Anti-vax dating site exposed data for 3,500 users through ‘debug mode’ bug
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Unsurprisingly, it seems like the type of people who shun vaccinations are not great at preventative cybersecurity either.

As reported by the Daily Dot, “Unjected” — a dating site specifically for people who are not vaccinated against COVID-19 — failed to take basic precautions to keep users’ data secure, leaving sensitive data exposed and allowing potentially anyone to become a site administrator.

The “Unjected” site was set up to leave the administrator dashboard fully accessible to anyone who knew how to look for it. Through this dashboard, an administrator could access user information for any member of the site, including name, date of birth, email address, and (if provided) their home address.

The configuration error was discovered by a security researcher known as GeopJr, who confirmed the vulnerability to the Daily Dot by editing live posts on the site. GeopJr apparently noticed that the site had been published live to the web with “debug mode” switched on — a special set of features for software developers to use while working on the app, which should never be enabled by default in an application that has been deployed.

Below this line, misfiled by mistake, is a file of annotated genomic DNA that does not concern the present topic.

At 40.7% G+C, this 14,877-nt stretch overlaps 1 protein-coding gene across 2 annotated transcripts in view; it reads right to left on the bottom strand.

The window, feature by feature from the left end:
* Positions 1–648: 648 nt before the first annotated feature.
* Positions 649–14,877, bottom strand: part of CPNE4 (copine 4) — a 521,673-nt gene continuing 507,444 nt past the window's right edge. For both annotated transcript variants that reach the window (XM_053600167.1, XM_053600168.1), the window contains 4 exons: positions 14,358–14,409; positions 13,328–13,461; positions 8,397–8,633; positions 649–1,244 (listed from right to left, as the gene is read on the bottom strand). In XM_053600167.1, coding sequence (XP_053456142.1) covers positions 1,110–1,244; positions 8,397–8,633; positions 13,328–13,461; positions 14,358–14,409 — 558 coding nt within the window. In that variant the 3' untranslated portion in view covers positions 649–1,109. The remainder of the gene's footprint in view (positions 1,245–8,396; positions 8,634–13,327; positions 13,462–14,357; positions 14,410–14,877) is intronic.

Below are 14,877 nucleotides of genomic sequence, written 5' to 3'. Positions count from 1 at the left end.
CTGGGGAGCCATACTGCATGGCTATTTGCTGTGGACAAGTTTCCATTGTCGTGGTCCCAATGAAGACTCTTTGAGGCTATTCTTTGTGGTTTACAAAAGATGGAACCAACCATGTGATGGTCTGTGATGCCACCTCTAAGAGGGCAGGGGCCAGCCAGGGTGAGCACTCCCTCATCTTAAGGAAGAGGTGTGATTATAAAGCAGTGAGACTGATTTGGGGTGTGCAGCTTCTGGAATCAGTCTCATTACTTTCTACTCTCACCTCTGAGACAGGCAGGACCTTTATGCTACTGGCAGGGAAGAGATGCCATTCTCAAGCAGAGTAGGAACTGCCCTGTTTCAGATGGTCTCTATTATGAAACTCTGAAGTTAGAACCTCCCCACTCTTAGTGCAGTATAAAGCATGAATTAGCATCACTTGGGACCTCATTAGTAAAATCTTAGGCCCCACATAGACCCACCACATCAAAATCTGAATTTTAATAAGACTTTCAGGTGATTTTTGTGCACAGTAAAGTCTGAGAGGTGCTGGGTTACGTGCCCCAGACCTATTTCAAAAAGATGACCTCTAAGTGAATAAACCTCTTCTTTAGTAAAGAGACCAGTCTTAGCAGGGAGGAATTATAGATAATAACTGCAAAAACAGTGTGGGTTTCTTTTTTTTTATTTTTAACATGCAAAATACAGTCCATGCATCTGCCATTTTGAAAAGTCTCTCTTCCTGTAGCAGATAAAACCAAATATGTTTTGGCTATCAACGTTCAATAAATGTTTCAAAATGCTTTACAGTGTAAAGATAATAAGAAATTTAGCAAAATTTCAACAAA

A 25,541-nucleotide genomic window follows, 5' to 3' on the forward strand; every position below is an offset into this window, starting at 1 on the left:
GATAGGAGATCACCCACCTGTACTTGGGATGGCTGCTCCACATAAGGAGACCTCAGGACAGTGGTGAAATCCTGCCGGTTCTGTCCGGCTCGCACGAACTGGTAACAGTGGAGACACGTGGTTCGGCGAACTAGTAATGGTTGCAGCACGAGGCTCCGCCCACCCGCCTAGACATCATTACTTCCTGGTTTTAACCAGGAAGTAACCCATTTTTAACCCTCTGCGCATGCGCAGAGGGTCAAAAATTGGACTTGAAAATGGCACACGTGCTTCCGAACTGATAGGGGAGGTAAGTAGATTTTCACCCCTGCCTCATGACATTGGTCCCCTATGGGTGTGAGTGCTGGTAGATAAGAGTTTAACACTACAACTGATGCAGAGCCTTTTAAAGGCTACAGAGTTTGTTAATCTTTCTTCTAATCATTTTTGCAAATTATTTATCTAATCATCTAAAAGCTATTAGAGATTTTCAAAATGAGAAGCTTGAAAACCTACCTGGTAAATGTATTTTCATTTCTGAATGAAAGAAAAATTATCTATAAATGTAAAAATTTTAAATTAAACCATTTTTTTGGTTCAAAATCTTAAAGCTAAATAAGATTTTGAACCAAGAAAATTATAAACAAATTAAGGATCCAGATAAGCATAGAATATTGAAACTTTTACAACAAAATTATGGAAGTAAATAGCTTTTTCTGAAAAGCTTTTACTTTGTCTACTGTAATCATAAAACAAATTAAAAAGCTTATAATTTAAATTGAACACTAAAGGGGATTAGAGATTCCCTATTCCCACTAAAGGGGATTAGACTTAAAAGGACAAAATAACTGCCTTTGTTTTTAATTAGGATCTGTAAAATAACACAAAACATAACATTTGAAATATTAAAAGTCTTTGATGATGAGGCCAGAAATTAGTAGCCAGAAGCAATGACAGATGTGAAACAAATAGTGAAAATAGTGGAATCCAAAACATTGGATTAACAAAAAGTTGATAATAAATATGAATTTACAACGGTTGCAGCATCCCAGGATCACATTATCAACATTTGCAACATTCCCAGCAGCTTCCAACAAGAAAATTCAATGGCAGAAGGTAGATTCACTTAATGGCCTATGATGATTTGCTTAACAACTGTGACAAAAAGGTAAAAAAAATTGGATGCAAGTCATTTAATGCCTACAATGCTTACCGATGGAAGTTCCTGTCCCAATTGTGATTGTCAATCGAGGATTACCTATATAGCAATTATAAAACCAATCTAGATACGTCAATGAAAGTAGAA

Using these features, the researcher was able to make almost any change to the site, including adding or removing pages, offering free subscriptions for paid-tier services, or even deleting the entire database of post backups. Currently, the site is believed to have around 3,500 users, all of whose data was accessible through the administrator features.

Though its user base is small, Unjected seems to have big ambitions for building connections among the unvaccinated community. Besides providing dating services, Unjected also offers a “fertility” section where users can offer their semen, eggs, or breastmilk for donation. In another section of the website, users can also sign up for a “blood bank” by listing their location and blood type. Both the blood bank and the fertility services are branded as helping users find “mRNA-free” donors — a reference to the mRNA molecules used in the Pfizer and Moderna COVID-19 vaccines.

The Unjected website is now one of the main portals for the project after the Unjected app was booted from the Apple App Store in August 2021 for violating Apple’s COVID-19 content policies. However, Android users can still download the app if they want: it’s currently still listed on the Google Play store, where it has more than 10K downloads and an average review of 2.5 stars.

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